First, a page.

No surprise here that their top customer is a white guy with glasses. He spends a lot of money per transaction. Has an above average income and has either retired or working and has a family. The premium customer spends money on cheese, wine and biological products. They tend to buy Lindt chocolates and the more luxurious wines. Meaning that the wine costs more than 2.99 per bottle. 😉 As the premium client is absolutely cash-rich, he rarely takes advantage of special offers, in spite of being Dutch which doesn’t sound right to me.

What they forgot to add to the profile

  • Votes VVD
  • Speaks pretty good English
  • Is likely to work or have worked for an international company
  • Thinks of himself as tolerant even though he doesn’t mix with any non-Nederlanders socially


Training guide leaked to the media

The training manual, which contains several other customer profiles, was leaked to the Dutch media. Probably by someone not happy about being labelled as a city-budget shopper. After the slides were made public, Albert Heijn immediately apologised and have said that they will no longer use this material in their training. Apparently, they’ve been using it for over two years. This leads me to the conclusion that in spite of being incredibly racially diverse in their stores, that the management and HR team of AH must be whiter than an Amsterdam Zuid Montessori school. Any minority reading those slides would have had a ‘WTF’ moment. On the other hand, perhaps concerns had been raised in the past and dismissed as ‘zeiken’ (whining).

AH training manual reaction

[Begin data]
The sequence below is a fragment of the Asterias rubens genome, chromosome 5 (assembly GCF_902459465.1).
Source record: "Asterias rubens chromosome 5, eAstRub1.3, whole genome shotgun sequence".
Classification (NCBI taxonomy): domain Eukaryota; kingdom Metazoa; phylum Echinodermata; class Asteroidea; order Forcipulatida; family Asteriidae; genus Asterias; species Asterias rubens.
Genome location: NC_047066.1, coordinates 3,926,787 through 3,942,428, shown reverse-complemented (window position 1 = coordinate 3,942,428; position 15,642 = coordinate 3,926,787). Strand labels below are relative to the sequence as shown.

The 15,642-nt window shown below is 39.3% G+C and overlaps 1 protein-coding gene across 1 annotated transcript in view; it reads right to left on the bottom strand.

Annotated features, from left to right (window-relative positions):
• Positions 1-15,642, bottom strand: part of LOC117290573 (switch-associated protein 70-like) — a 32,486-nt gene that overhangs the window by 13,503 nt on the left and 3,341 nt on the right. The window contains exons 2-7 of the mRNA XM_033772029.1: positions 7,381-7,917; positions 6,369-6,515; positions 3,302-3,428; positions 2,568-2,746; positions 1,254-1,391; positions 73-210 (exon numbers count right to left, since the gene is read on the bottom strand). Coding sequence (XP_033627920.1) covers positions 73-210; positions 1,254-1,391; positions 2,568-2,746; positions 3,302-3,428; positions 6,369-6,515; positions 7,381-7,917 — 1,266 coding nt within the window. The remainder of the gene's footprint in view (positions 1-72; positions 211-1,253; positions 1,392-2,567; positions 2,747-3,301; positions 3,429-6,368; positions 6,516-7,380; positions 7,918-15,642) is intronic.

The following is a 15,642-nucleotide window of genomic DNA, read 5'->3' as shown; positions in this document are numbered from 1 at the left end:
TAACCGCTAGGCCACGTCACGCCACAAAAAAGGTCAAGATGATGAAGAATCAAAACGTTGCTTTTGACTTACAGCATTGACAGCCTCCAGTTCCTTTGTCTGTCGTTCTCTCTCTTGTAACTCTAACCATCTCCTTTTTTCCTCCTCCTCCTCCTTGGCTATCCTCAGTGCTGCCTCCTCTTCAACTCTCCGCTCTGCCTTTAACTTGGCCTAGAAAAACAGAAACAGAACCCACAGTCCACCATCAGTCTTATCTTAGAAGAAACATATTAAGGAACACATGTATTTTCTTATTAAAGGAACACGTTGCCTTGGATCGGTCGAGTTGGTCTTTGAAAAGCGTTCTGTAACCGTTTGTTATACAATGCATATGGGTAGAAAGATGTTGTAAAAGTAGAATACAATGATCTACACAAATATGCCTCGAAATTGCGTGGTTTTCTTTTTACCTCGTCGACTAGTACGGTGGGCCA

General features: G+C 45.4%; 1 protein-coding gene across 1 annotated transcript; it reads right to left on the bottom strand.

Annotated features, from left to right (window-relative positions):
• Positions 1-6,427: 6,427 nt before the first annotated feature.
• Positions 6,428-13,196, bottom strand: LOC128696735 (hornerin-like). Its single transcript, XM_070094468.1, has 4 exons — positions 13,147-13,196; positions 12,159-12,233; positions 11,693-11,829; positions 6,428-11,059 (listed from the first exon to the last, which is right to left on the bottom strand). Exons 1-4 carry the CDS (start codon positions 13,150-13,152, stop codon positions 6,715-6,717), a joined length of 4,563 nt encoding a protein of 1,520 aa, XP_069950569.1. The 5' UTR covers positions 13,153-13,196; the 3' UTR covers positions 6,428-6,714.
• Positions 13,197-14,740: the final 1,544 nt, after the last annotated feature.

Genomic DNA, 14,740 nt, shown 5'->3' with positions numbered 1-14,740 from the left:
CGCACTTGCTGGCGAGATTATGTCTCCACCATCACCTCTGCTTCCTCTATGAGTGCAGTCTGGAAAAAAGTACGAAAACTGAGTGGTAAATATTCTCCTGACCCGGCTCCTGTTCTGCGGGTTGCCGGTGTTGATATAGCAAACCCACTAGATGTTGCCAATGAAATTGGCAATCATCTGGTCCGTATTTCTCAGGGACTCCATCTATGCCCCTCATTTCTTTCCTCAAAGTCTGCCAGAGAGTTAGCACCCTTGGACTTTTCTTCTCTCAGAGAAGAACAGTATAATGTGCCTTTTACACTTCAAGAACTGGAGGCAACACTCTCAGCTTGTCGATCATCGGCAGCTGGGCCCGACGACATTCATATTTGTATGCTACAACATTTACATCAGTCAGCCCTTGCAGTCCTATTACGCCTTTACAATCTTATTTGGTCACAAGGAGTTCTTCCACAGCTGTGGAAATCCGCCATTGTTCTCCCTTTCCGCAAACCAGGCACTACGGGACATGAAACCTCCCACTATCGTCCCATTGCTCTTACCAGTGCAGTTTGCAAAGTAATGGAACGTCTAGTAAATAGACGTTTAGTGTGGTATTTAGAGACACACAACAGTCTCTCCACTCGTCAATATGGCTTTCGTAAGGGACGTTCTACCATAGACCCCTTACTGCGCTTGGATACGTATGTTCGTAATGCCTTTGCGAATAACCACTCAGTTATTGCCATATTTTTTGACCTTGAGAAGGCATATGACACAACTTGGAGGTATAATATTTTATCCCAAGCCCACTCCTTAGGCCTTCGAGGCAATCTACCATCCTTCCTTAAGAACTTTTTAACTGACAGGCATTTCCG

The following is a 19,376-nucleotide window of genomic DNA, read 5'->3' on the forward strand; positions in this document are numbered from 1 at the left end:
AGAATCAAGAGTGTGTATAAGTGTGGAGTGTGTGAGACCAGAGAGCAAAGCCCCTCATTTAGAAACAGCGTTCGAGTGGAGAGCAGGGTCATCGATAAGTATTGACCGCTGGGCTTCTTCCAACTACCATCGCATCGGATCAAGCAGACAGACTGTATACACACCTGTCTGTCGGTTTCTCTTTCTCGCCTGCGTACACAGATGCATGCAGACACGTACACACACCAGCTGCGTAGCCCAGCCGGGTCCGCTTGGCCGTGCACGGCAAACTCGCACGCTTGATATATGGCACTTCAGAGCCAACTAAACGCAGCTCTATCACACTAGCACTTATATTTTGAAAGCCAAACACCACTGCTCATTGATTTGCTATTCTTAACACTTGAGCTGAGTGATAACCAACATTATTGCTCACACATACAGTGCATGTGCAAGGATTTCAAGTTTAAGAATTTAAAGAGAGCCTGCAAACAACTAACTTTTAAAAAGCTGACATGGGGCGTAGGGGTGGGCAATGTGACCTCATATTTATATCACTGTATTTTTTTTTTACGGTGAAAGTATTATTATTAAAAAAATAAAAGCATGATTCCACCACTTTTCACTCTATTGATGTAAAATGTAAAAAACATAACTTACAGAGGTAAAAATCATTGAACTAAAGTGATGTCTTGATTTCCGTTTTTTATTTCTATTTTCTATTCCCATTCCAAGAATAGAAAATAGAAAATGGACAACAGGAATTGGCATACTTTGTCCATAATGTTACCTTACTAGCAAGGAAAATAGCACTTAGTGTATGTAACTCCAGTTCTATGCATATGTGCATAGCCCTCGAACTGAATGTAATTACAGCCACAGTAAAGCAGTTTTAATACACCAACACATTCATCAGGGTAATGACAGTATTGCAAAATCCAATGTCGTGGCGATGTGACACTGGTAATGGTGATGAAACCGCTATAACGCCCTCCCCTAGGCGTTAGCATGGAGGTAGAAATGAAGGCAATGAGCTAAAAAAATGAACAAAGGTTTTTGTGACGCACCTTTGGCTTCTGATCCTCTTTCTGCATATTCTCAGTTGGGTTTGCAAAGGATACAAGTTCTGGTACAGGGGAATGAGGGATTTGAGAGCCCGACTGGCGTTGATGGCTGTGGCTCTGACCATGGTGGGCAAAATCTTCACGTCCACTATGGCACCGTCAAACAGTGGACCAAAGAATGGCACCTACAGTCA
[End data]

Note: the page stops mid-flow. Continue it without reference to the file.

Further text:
Profile missing from the training

1. Hungover students

Present mainly in the cities of the Netherlands. They visit the supermarket lunchtimes or late in the afternoon with bloodshot eyes. They mainly purchase frozen pizza, beer and condoms. They stink of cheap beer and look like they could do with a good bath. They always shop in pairs and are unable to hold a conversation without shouting. “DAT WAS DE BESTE SEKS DIE OOIT HEB GEHAD, ja ik heb een bonus kaart”. (THAT WAS THE BEST SEX I EVER HAD, yes I have a bonus card”.

What’s the point of the profiles?

So if a black woman walks into Albert Heijn on her own, will a member staff run up to her and say, “madame, have you lost your child? Do you need help?” Or “we have a special offer today for sim cards and allow me to show you to the tropical drinks section”.  Or if a white guy with glasses walks in do the staff drop to the floor on their knees in front of him and say, “I’m so sorry that I exist, I’m not worthy to be in your presence oh premium customer”. I mean seriously, what’s the point? There isn’t much in the way of customer service at the average AH, which is fine, it’s a self-service supermarket, not a Michelin star restaurant. The kids working there are helpful enough and don’t need to know which socio-economic profile the customer that asks them where they can find the frozen bitterballen fits into.


No single parents were hurt during the writing of this post.



Until next time, “rot op met je city-budget profile”.